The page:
This paragraph made me wonder how they managed to raise so much funding in the first place. Deorah yet again delivered the answer in a chapter written in the form of a high-stakes poker game where the players included Tiger, Softbank and Alibaba. In 20 pages of poker analogies that made me want to learn the game, he elucidates the motivations of these big guns, while at the same time making one point very clear: The Indian startup ecosystem is owned and run by foreigners as a proxy war.

As the stakes were raised, angels and early stage investors got excited and paranoid in equal parts. Excited because these large funding rounds provided them with liquidity through secondary sales of shares during larger rounds. Paranoia was prevalent on two fronts: Firstly, the fact that Tiger and SoftBank kept writing increasingly smaller cheques with amazing speed meant that VCs were getting edged out, leading them to seek out seed stage deals; the FOMO (Fear Of Missing Out) was rampant. Secondly, most bets were made in businesses with awful unit economics. This meant that anyone who called these startups out on this, stood to face the wrath of these VCs.

In early October, I faced this situation myself when we at Aspada tweeted out a couple of links that pointed out the impending implosion of FoodTech. I instantly received messages from someone at a leading VC saying our comments were “not in good taste”. The inadvertent pun made me chuckle!

The chapter has several other gems along this theme and pulls no punches in holding everyone accountable. The media who for fear of losing advertising revenue blindly published and pushed funding announcements without any fact checks, were at the same time being coquettish about writing investigative journalism pieces that revealed the true picture behind the scenes. Ashish Mishra of 'Mint' and Jai Vardhan of 'YourStory' were two of the few notable exceptions.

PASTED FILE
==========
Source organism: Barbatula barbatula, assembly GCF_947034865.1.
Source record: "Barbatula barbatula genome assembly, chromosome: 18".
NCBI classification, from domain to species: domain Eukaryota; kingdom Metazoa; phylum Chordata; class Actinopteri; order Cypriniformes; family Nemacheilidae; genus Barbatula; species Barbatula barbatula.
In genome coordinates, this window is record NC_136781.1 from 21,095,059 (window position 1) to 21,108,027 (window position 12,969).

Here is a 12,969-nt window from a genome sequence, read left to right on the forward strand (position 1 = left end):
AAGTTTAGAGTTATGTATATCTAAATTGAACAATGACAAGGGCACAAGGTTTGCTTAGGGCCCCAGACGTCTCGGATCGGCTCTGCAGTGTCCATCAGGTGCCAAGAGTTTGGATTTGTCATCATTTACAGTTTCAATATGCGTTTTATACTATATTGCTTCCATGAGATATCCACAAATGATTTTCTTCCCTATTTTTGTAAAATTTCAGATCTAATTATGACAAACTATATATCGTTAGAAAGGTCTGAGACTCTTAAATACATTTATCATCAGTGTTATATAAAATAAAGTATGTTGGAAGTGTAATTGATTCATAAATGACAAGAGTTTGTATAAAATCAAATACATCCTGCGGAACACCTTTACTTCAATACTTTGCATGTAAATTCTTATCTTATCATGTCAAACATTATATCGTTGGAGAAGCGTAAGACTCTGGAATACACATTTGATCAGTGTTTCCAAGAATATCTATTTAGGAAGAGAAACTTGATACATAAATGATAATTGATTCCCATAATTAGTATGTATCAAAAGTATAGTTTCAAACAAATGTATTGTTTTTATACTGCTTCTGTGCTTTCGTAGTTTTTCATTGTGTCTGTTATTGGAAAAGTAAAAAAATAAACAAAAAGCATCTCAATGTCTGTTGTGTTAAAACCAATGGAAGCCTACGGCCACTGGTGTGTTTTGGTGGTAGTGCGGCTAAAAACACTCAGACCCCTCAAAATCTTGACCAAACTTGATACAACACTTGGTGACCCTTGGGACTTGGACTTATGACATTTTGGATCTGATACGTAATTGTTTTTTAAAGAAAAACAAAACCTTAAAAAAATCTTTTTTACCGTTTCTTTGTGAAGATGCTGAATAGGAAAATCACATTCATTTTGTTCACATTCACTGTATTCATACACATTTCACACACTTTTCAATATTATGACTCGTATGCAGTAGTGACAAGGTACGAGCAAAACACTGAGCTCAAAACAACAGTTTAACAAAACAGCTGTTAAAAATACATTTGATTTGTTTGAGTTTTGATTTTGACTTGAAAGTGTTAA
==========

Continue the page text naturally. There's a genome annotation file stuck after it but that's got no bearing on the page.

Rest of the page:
It also contains the story of Chalo, Deorah’s third company, which was acquired by OpenTable and provides a first-hand view contrasting an Indian acquisition (Chaupaati by Future Group) with its Silicon Valley counterpart. Also featured is the only piece of gossip I could find in the book: Transcripts of the authors interactions with Rahul Yadav, which leaves very little to interpretation. For the startup gossip columnists, these pages are solid gold.

Desserts & conclusions

Deorah concludes the book on a philosophical note borrowing learnings from another favourite author of mine, Devdutt Pattanaik. He follows that with some business models that he believes would end up becoming “true Indian unicorns”. If I had any criticisms on the book, it would be that some of Deorah’s analogies in the chapter seem a tad contrived and that the business models he speaks of are not fleshed out enough. But this would be nitpicking. In a tour-de-force through the startup ecosystem Deorah, for me, has lived up to Anand Rajaraman’s tall claim: he truly is the Herodotus of the Indian startup ecosystem. Deorahji, as they say in IIT, “Feel aa gayi, boss!”



Updates from around the world